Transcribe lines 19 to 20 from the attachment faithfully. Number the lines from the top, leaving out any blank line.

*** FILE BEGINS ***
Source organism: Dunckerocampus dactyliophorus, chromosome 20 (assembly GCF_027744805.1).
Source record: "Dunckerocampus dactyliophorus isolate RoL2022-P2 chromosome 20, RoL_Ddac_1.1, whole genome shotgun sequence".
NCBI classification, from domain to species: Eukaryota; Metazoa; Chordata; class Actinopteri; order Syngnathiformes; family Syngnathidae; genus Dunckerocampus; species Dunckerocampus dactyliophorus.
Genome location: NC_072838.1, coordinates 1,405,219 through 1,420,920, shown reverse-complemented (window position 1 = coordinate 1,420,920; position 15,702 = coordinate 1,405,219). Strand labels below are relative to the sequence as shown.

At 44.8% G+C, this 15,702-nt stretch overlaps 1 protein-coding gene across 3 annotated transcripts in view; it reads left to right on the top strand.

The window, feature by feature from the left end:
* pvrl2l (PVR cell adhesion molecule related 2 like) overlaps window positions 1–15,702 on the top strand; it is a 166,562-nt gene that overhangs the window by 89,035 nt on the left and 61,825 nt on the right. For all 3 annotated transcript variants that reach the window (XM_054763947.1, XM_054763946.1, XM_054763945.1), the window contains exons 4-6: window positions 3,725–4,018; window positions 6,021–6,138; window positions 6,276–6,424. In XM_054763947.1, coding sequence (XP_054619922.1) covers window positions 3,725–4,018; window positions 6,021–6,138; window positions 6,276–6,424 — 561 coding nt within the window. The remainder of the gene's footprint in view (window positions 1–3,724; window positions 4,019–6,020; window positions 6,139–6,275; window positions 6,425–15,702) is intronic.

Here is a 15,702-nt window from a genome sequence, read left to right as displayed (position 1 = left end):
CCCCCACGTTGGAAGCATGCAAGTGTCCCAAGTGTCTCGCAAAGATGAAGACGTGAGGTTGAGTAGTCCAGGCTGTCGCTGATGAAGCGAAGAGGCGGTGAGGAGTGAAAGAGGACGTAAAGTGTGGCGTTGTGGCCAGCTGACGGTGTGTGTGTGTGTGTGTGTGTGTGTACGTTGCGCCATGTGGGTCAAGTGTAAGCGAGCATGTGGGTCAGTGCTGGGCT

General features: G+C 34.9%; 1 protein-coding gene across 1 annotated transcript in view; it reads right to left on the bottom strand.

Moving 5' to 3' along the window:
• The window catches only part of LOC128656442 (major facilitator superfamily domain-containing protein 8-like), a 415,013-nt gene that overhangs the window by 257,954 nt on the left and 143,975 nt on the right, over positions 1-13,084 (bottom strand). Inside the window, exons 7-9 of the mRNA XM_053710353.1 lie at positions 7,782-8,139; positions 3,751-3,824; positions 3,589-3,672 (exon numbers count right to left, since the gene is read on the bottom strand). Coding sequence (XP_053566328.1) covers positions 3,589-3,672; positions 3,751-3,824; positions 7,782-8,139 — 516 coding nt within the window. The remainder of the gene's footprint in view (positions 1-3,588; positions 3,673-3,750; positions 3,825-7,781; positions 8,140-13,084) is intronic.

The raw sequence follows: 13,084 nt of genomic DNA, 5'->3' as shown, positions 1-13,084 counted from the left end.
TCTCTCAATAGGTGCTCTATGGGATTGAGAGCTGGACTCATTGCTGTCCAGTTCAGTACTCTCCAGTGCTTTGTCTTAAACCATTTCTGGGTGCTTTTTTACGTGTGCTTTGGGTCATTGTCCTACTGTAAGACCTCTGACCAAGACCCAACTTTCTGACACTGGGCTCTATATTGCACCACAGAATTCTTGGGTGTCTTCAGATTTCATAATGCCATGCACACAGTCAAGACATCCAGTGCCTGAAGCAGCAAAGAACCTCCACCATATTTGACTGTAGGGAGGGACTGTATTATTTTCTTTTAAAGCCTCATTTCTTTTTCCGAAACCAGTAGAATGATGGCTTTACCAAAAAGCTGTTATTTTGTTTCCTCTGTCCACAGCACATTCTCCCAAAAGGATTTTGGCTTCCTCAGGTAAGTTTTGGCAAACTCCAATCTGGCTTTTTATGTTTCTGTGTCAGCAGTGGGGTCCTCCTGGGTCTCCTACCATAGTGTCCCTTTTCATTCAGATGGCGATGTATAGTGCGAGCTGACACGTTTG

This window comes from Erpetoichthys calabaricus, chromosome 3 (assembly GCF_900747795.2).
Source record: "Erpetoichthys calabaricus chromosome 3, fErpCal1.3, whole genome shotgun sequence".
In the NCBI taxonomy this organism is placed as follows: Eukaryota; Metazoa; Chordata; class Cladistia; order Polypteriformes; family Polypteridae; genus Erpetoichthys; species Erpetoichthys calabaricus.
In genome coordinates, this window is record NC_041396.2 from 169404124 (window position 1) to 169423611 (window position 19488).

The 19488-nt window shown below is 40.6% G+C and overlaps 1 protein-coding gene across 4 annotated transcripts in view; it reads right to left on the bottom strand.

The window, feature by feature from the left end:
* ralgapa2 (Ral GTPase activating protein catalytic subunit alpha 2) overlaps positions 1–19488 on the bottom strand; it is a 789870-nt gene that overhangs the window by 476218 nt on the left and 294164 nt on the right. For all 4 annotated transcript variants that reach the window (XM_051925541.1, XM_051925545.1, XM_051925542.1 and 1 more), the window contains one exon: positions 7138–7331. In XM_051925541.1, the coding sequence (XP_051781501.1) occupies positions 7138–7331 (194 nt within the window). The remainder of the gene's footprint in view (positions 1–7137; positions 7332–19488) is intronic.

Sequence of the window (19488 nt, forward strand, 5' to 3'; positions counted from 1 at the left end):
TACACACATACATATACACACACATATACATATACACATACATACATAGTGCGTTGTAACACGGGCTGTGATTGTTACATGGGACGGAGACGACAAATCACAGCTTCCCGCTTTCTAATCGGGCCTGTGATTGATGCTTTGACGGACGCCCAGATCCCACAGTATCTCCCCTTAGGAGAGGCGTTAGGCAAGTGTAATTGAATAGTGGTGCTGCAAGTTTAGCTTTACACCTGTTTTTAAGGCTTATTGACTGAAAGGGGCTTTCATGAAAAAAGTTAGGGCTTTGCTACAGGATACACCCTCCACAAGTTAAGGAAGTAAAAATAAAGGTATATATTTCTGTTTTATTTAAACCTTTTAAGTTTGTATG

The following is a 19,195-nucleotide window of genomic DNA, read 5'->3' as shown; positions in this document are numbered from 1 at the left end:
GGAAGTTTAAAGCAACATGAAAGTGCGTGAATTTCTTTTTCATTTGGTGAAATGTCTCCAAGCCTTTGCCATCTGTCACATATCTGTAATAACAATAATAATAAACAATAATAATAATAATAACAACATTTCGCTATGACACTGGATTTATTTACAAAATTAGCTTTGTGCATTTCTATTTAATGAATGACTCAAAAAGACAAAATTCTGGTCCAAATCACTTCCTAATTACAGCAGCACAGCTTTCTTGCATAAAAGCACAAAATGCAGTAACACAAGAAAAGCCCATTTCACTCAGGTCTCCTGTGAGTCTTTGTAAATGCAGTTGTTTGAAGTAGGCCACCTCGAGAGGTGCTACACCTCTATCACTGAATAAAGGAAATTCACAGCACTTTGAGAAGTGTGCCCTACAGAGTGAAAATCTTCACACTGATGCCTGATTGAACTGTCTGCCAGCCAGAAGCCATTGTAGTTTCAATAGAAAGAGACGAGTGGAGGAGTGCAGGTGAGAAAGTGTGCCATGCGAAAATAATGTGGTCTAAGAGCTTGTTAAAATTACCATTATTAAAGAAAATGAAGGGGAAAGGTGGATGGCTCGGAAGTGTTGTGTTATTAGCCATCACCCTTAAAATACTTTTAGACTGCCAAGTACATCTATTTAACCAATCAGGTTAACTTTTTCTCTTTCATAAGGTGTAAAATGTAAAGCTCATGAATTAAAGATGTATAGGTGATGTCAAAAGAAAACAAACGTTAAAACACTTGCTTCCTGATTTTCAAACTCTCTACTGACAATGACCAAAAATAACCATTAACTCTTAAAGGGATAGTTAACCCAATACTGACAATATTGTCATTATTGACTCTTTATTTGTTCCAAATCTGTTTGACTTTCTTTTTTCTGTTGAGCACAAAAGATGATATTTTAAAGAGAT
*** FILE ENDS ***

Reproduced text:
The 19488-nt window shown below is 40.6% G+C and overlaps 1 protein-coding gene across 4 annotated transcripts in view; it reads right to left on the bottom strand.

The window, feature by feature from the left end: